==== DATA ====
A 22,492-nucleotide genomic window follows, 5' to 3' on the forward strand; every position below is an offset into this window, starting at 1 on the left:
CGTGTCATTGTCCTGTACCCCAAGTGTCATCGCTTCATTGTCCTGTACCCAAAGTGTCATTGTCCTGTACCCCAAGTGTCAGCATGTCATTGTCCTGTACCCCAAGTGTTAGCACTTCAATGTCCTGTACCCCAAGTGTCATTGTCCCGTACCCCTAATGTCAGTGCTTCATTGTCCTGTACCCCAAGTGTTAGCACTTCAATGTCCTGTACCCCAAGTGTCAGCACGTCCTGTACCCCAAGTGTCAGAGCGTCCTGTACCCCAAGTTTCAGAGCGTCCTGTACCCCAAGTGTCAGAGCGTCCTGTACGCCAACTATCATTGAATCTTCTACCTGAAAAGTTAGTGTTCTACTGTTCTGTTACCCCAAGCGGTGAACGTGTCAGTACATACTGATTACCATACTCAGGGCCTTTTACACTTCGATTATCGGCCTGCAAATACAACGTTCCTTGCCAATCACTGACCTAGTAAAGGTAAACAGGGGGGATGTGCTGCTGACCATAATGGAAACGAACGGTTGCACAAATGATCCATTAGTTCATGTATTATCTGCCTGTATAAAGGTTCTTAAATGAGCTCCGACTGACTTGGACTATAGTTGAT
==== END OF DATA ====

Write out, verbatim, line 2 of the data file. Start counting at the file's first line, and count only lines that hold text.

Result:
CGTGTCATTGTCCTGTACCCCAAGTGTCATCGCTTCATTGTCCTGTACCCAAAGTGTCATTGTCCTGTACCCCAAGTGTCAGCATGTCATTGTCCTGTACCCCAAGTGTTAGCACTTCAATGTCCTGTACCCCAAGTGTCATTGTCCCGTACCCCTAATGTCAGTGCTTCATTGTCCTGTACCCCAAGTGTTAGCACTTCAATGTCCTGTACCCCAAGTGTCAGCACGTCCTGTACCCCAAGTGTCAGAGCGTCCTGTACCCCAAGTTTCAGAGCGTCCTGTACCCCAAGTGTCAGAGCGTCCTGTACGCCAACTATCATTGAATCTTCTACCTGAAAAGTTAGTGTTCTACTGTTCTGTTACCCCAAGCGGTGAACGTGTCAGTACATACTGATTACCATACTCAGGGCCTTTTACACTTCGATTATCGGCCTGCAAATACAACGTTCCTTGCCAATCACTGACCTAGTAAAGGTAAACAGGGGGGATGTGCTGCTGACCATAATGGAAACGAACGGTTGCACAAATGATCCATTAGTTCATGTATTATCTGCCTGTATAAAGGTTCTTAAATGAGCTCCGACTGACTTGGACTATAGTTGAT